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(StatePoint) Moving into your own place is a milestone that makes you feel like a grown-up. And with the new school year approaching, you may be thinking about signing a lease for your first apartment or sharing a house with roommates. So now what? As you head to campus, here are important tips to consider before and after you sign on the dotted line:
Pick Your Place
Every property offers different features, so do your homework before locking into a lease. Compare amenities for each rental to decide which fits your needs best. Is location the most important factor? Does a big bathroom top your list? Will you have a set parking spot or on-site laundry?
Next, shop around. Websites like Trulia can keep you on-budget by offering quick and easy cost comparisons. Consider living with a roommate to split rent and other expenses.
Make sure you understand the contract before you sign. Who pays for utilities? Who is responsible for repairs? What happens if you break the lease? Read the contract thoroughly, and ask the right questions.
Peace of Mind
Once you're moved in, find a secure place for valuables like jewelry and electronics such as laptops and tablets. Your landlord may require you to have renters insurance in case of theft or damage to your property, but if not, it's a good idea to review your options.
Often times your personal items are covered under your parents' existing homeowners policy, but not always. At Erie Insurance, for example, single, full-time students under 24 are automatically covered. But, part-time students or students 24 and older may need to get their own renters insurance.
A renters policy can cover your personal property inside and out of the home. So, your laptop or bicycle would be covered if it was stolen while you were at a coffee shop or anywhere else.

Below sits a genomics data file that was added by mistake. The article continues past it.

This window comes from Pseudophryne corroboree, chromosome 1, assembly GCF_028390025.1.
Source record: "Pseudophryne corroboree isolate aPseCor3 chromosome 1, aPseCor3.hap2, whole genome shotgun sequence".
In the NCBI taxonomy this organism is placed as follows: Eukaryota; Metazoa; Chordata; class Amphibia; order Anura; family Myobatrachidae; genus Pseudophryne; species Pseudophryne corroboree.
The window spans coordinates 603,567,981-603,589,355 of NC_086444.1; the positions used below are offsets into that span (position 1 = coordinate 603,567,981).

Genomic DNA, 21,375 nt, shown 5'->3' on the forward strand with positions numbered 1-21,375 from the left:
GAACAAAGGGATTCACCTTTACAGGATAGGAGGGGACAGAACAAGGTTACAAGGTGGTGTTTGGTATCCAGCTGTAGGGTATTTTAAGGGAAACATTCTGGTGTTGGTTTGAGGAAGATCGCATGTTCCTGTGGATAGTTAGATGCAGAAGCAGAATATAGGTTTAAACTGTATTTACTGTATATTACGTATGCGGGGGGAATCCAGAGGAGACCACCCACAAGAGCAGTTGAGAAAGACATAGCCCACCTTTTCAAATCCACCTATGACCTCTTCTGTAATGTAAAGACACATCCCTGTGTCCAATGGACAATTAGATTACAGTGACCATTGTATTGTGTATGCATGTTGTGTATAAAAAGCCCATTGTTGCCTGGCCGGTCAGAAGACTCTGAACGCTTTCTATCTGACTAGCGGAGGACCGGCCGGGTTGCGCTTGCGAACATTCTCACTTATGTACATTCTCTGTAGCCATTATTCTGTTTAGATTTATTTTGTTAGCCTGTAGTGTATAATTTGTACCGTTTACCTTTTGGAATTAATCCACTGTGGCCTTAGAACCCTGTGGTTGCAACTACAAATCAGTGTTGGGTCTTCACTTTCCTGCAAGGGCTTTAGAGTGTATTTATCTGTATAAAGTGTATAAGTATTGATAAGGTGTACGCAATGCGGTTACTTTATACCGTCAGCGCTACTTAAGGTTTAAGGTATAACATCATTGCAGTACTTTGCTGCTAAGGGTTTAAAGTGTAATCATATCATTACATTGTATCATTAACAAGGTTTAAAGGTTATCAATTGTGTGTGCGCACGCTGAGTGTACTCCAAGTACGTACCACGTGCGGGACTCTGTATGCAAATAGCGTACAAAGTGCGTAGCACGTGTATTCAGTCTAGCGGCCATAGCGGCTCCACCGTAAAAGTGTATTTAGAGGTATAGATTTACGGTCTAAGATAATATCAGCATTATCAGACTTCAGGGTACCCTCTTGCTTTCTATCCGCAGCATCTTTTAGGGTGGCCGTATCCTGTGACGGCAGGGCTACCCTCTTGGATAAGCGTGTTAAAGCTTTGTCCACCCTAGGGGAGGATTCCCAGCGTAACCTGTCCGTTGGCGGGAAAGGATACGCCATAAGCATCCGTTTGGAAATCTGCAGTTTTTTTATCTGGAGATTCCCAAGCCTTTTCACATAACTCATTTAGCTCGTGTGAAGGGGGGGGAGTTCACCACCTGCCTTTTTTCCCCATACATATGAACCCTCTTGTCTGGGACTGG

In addition to damage or theft, renters insurance can cover additional living costs caused by a covered property loss beyond your normal living expenses -- even if it's not your fault. For instance, your neighbor could accidentally start a fire or overflow a bathtub, ruining your apartment and its contents. Renters insurance can offer a place to stay during these unforeseen circumstances. And in case you're concerned about the cost of renters insurance, it may be less than you think. For example, if you have a car, you may be able to bundle your auto and renters insurance together for a multi-policy discount, which in some cases may add only a few dollars a month to your total cost.
Protect Your Ride
Sharing your ride with a friend for a grocery run? Remember insurance usually follows the car -- not the driver. That means you should be covered if your friend gets into an accident with your vehicle. But be sure to review your policy before giving anyone the keys.
Consider a parking plan, since space on campus is usually limited, especially if your rental agreement doesn't include a designated spot. Find a well-lit area, ideally with some form of security.
Don't forget to lock your car, and always store packages or valuables in the trunk or take them with you.
Another option? Leave your car at home. Many college campuses are walkable, so you might not even need a car.